EQUINE WELLBEING

We all want our horses to perform and feel at their best. From supplements, to physio and non-invasive treatments EWW brings you the best advice from our team of professional experts.

Haygain Ask the Vet, Part 1: Why is steamed hay important for a healthy horse?

Written by Stephanie Davis, DVM It is easy to think that if your horse is healthy and has no outward sign of respiratory inflammation or disease, that steaming hay is not necessary. Of course, we all used to feed our horses dry hay "back in the day." However, I also remember many times back then where I would not feed hay because it seemed too dusty or the horses wouldn't eat the hay because it was not palatable. These are issues that we still deal with today! Even if you spend a lot of money on high ... Read More

Castle Horse Feeds – Feeding the Older Eventer

  Horses today are living longer and well into old age and many older horses are continuing to event and compete well into their late teens and sometimes beyond. If you are lucky enough to own an experienced older schoolmaster, then you’ll probably want to know how to provide the best diet and nutrition to keep them eventing and competing to a high standard.   Lisa Elliott (MSc), nutritionist at Castle Horse Feeds, shares some essential dietary tips to keep your veteran eventer healthy and performing well throughout their golden years. Supply good-quality, easily digestible ... Read More

HAYGAIN – Understanding and Recognising Fatigue in Horses

By Dr. David Marlin What is fatigue? In the context of horse sport, we use fatigue to describe the inability of a horse to continue to perform at the desired level. This may be manifested as a slowing down or not being able to jump as high or performing poorer movements as a test, course or race progresses. Fatigue in this context is different from exhaustion, which can result in an inability for a horse to even take another step or remain standing upright. Fatigue is a protective mechanism there to try and prevent a ... Read More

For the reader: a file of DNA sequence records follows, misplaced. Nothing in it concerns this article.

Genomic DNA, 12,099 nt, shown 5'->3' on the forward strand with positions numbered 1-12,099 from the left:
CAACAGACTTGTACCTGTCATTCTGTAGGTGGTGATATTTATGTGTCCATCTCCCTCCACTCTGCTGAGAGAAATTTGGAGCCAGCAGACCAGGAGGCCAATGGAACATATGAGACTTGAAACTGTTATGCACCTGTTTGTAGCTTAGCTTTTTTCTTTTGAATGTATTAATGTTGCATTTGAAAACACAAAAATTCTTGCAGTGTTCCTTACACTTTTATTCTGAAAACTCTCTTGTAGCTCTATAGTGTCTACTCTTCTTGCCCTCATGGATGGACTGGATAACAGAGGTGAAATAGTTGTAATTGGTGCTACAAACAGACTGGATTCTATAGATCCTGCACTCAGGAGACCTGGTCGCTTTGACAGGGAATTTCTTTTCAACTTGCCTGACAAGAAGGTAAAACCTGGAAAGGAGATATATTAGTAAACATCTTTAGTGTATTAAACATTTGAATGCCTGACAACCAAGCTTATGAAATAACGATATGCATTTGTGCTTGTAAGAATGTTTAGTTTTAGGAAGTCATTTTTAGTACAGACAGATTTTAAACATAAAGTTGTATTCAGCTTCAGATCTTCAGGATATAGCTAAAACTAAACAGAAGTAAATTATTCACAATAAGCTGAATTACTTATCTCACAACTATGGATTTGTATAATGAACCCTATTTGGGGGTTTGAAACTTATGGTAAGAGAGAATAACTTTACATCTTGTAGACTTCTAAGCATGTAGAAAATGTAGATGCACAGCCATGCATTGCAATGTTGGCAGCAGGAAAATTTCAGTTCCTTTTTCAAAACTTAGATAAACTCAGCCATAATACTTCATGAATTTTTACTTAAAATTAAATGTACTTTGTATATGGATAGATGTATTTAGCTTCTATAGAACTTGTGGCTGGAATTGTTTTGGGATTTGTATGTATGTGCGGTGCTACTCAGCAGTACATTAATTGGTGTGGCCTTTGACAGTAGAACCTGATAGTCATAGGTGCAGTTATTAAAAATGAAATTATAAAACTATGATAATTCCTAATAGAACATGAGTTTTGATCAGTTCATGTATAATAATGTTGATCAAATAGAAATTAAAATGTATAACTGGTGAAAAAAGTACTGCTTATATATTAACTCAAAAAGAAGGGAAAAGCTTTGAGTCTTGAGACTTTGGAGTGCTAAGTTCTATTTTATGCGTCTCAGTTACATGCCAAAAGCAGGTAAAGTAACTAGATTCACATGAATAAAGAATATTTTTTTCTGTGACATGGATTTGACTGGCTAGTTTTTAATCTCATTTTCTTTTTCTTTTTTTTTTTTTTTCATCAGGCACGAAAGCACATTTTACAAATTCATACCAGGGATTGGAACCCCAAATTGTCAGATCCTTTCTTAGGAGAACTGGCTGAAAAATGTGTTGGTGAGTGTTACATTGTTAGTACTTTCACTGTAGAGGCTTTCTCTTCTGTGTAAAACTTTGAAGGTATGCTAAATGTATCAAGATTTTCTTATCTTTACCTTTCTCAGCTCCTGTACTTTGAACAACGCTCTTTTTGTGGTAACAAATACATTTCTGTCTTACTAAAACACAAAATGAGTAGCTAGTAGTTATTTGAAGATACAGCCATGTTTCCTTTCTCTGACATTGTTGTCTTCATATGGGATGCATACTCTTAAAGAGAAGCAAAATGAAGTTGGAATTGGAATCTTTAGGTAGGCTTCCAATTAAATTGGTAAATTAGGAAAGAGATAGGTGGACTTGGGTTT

British McTimoney practitioner presents at International Animal Rescue conference

McTimoney practitioner, Dr Emma Punt presented a ground-breaking concept for post-trauma care last week at the British Animal Rescue and Trauma Care Association (BARTA) conference at the University College Davis School of Veterinary Medicine, California. Emma shared her vision for how vets and McTimoney therapists should rethink how they approach post-trauma care following transportation accidents with her ‘Golden Time’ treatment concept. In the UK 52% of transport incidents involving horses result in a horse being hurt and of these 30% are left with chronic issues. “In recent years I’ve seen increasing numbers ... Read More

CASTLE FEEDS – Water, the forgotten nutrient…

The right nutrition is essential to keep your eventer happy, healthy and performing well and good nutrition revolves around including the correct levels of nutrients. There are six so-called ‘essential’ nutrients in the horse’s diet: carbohydrates, fats, protein, vitamins, minerals and water –  yet water is easily the most essential. Despite its importance, water is frequently overlooked when considering a horse’s dietary needs and is often referred to as the ‘forgotten nutrient’, when it should be the main one.  Lisa Elliott MSc – nutritionist at Castle Horse Feeds – gives us some insights into ... Read More